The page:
Sumner’s colleague, Henry Wilson, made a very brief announcement of the occurrence to the Senate on the following day, and it at once became apparent that the transaction would assume an almost strictly party character. As no Democratic Senator proposed an inquiry, Mr. Seward moved for a committee of investigation; upon which James M. Mason, of Virginia, proposed that the committee should be elected by ballot. The result was that no Republican was chosen upon it; and the committee reached the conclusion that it had no power in the premises, except to report the occurrence to the House. In the House the usual committee from the three parties was raised, resulting in two reports. The minority, sustained by the vote of sixty members, pleaded a want of jurisdiction. The majority recommended the expulsion of Brooks, and expressed disapprobation by the House of the course of his colleague, Edmundson, in countenancing the assault, and of the act of Keitt in his personal interference. But the necessary two-thirds vote for the expulsion of Brooks could not be obtained; a vote of censure was therefore passed by a large majority. The discussion of the report and resolutions occupied the House several days, and whatever effort members made to disguise their motives, their actions, either of condemnation or of excuse, arose in the main clearly enough from their party relations. Under the forms of parliamentary debate, the South and the North were breathing mutual recrimination and defiance.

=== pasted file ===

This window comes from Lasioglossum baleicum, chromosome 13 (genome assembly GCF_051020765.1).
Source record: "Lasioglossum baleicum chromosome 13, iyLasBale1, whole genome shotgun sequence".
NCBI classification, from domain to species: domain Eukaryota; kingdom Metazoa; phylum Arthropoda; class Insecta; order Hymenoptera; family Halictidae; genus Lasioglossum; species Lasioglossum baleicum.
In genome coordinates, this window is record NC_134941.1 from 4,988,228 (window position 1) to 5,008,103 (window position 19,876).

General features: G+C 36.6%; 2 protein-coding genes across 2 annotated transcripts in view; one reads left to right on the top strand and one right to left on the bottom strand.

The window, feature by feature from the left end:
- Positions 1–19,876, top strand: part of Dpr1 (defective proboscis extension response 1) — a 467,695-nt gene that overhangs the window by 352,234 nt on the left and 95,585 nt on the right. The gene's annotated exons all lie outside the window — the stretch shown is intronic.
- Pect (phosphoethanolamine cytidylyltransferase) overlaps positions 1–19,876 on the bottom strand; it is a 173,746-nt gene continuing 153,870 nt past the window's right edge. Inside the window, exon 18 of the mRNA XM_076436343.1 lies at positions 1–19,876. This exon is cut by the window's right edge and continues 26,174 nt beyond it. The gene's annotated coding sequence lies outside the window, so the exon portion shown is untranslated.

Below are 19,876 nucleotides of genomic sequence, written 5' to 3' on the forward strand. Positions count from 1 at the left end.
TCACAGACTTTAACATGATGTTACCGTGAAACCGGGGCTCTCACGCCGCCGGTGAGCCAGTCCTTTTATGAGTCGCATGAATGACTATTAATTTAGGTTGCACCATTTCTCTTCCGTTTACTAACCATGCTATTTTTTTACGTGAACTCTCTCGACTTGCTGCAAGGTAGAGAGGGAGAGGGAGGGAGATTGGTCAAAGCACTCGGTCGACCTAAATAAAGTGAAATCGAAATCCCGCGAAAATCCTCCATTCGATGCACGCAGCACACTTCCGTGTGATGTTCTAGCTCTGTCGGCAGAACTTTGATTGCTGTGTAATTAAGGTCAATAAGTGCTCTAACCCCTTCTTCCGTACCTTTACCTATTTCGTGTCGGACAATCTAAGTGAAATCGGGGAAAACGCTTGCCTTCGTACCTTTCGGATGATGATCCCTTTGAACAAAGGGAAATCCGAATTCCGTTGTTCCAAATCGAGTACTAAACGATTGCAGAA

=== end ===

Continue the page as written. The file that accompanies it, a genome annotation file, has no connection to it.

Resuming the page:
The public of both sections took up the affair with equal party zeal. From the North came resolutions of legislatures, outbursts of indignation in meetings and addresses, and the denunciation of Brooks and his deed in the newspapers. In the South the exactly opposite sentiment predominated. Brooks was defended and eulogized, and presented with canes and pitchers as testimonials to his valor. When the resolution of censure had been passed, he at once resigned his seat in the House, and going home to his constituents, was immediately reelected. Within three weeks he reappeared at the bar of the House, with a new commission from his Governor, and was sworn in and continued his service as before. The arrogant address which preceded his resignation contained the remarkable intimation that much more serious results might have grown out of the incident. “No act of mine,” he said, “on my personal account, shall inaugurate revolution; but when you, Mr. Speaker, return to your own home, and hear the people of the great North—and they are a great people—speak of me as a bad man, you will do me the justice to say that a blow struck by me at this time would be followed by a revolution; and this I know.”
Under the state of public sentiment then prevailing at the South, it would have been strange if the extraordinary event and the succeeding debate had not provoked other similar affairs. Mr. Sumner’s colleague, Senator Henry Wilson, of Massachusetts (afterwards Vice-President of the United States), in his speech characterized the assault as “brutal, murderous, and cowardly.” For this language Brooks sent him a challenge. Wilson wrote a reply declining the encounter, but in the same letter announcing that “I religiously believe in the right of self-defense, in its broadest sense.”